, indeed, is, in Eddie Muller's full phrase, "[a] story of these two damaged people finding each other and falling in love." More generally, it is about these two and other damaged people. Tiny (played by the great Thomas Mitchell), weak and yet sadistic, having witnessed the murder-in-self-defense, has attached himself like a lovesick flea to Bobo and demands maintenance in exchange for silence. Nutsy (played by adorable Claude Rains) – wise, clearly well-educated and kind – hasn't "slept since about 1936" ("or was it '37?") and wanders about, casually-groomed, in an old "Smokey the Bear" ranger hat, philosophizing in his nightwatchman's off-time. (His toasting with a bottle of Coke suggests a reformed alcoholic.) Mildred (played by Robin Raymond), a young patron of the extremely lively Red Dot bar, is a prostitute. Everyone, it seems, bears scars, nicks and chips.

Having seen Moontide, when I heard "damaged people," I found myself wondering when experience becomes damage . At what point do some of us transmogrify from a person to bring to a relationship a unique perspective, shaped by the individual process of living, to something like those shelter puppies deemed "hard-to-place?" However horrific the event, however great the accumulation of events, it is, I decided, not what has happened but its effect on the affected that is the determinant. In Moontide, Bobo and Anna are damaged but not totaled, and each recognizes this not only in the other but in him/herself. I like to believe that those beyond the celluloid realm, you and I, too may assess our own damage and decree our own redeemability.

Bigger than the Great Norvo ... and All of Us

After having consulted Whitney Balliet's American Musicians: 56 Portraits in Jazz for a recent post, I didn't return the volume to its home in the bookshelf but instead kept it handy beside the computer. I was thumbing through the silver-covered paperback this evening. The title of the chapter on vibraharpist/xylophonist Red Norvo once again caught my eye – "The Music Is More Important." I've read this book many times, but, hey, you can't retain everything; I decided to peruse these few pages. Frequently Balliet's chapter titles in this book are taken from a statement made by the subject; such, as I imagined it would be, was the case here:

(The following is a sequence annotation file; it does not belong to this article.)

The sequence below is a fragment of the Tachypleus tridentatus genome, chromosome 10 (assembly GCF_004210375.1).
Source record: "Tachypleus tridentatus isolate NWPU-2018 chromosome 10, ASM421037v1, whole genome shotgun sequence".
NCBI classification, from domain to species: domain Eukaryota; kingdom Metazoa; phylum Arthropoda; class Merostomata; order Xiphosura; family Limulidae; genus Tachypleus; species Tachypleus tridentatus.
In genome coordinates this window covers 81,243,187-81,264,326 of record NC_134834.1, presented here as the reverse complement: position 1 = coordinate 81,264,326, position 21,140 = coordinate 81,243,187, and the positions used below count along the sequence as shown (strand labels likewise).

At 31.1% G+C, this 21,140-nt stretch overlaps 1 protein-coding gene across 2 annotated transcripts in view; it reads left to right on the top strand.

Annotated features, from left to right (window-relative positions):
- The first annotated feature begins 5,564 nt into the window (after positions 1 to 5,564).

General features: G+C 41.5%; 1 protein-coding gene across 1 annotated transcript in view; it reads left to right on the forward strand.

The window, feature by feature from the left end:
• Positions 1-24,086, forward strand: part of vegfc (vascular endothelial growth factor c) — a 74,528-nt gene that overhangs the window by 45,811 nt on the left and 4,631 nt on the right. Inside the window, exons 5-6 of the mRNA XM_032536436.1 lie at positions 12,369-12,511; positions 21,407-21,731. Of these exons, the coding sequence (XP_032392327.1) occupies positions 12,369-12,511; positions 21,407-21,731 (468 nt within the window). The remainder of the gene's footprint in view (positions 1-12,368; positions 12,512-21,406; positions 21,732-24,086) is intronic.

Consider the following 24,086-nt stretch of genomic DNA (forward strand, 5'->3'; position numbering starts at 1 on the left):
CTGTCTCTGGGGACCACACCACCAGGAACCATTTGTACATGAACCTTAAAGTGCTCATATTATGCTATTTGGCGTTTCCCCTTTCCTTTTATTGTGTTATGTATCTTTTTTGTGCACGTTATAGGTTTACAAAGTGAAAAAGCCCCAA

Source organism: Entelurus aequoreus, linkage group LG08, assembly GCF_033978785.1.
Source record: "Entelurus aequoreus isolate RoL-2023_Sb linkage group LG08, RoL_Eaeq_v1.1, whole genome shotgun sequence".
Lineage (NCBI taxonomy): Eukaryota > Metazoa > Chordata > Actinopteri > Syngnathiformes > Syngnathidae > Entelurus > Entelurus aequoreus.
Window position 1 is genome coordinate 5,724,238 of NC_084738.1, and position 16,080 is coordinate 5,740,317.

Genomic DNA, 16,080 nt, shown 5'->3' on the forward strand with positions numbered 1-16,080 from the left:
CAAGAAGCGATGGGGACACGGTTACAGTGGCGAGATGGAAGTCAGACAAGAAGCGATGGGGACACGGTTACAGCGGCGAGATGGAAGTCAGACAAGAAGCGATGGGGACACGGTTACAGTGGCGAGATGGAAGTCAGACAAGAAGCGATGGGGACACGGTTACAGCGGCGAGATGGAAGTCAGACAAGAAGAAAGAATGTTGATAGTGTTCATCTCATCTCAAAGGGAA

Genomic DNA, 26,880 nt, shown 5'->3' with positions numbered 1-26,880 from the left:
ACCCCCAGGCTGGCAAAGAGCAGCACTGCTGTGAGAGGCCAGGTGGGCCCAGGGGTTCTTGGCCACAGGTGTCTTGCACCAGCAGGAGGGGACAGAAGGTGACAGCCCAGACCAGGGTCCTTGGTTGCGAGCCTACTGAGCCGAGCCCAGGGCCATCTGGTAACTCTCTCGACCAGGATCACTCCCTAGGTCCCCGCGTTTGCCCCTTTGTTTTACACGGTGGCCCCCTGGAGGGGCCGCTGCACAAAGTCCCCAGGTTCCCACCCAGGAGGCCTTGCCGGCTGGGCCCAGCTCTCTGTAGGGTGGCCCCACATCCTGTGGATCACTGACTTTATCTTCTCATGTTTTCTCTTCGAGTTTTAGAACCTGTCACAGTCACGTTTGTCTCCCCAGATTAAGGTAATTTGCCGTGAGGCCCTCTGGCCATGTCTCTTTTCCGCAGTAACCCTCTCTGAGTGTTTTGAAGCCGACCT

Red Norvo in the Balliet book:

The main thing is that jazz should be fun. After all, the music is more important than any of us musicians. I'm beginning to think it's not that way anymore, which is too bad. We've come into an age of geniuses, of big musicians swaggering down the sidewalk, and nobody has any fun anymore. I've never done anything musically unless I liked to do it. [...]

I strongly agree – the music is more important. Serving the music – the gerund, in this instance, having two intended meanings – is what matters most: Playing in service to the songs and offering these songs to an audience; therein lies the fun and the reward. While I can think of many instances in which a musician has taken mediocre (or worse) material and fashioned it into something beautiful, I regard this not as proof that the music is secondary to the performer thereof but, rather, as an act of selflessness on the instrumentalist's part. He/she looks at what is at hand and tries to find in it something of merit to emphasize; he/she promotes compositional substance over self. Bunny Berigan – still, sixty-six years after his death, an instantly recognizable, widely-admired virtuoso trumpeter – was a master at finding and exposing the one felicitous melodic twist in an otherwise humdrum piece. Playing music, as far as I'm concerned, is about songs and chords and melodies and lyrics; it's not about image and personal stature. I love Red's phrase, "... big musicians swaggering down the sidewalk." I believe that those who swagger, literally or, as in interviews, figuratively, are big only in self-conception. Red Norvo was a giant of his instruments – first the xylophone and then the vibraharp – but his facility and imagination were to him, clearly, not the end but the means. The music was more important. It remains so, I think.